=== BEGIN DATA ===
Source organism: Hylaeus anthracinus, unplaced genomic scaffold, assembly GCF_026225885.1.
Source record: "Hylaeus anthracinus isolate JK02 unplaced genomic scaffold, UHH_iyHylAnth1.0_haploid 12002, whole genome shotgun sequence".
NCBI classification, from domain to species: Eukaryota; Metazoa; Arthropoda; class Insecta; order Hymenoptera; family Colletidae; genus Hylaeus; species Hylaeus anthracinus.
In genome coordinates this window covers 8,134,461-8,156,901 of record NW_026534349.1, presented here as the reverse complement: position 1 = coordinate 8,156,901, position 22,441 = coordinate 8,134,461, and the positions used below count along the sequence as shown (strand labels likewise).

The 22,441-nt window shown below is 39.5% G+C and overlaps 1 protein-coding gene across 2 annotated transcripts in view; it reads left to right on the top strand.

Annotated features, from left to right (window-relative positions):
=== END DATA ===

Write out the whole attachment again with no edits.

Source organism: Hylaeus anthracinus, unplaced genomic scaffold, assembly GCF_026225885.1.
Source record: "Hylaeus anthracinus isolate JK02 unplaced genomic scaffold, UHH_iyHylAnth1.0_haploid 12002, whole genome shotgun sequence".
NCBI classification, from domain to species: Eukaryota; Metazoa; Arthropoda; class Insecta; order Hymenoptera; family Colletidae; genus Hylaeus; species Hylaeus anthracinus.
In genome coordinates this window covers 8,134,461-8,156,901 of record NW_026534349.1, presented here as the reverse complement: position 1 = coordinate 8,156,901, position 22,441 = coordinate 8,134,461, and the positions used below count along the sequence as shown (strand labels likewise).

The 22,441-nt window shown below is 39.5% G+C and overlaps 1 protein-coding gene across 2 annotated transcripts in view; it reads left to right on the top strand.

Annotated features, from left to right (window-relative positions):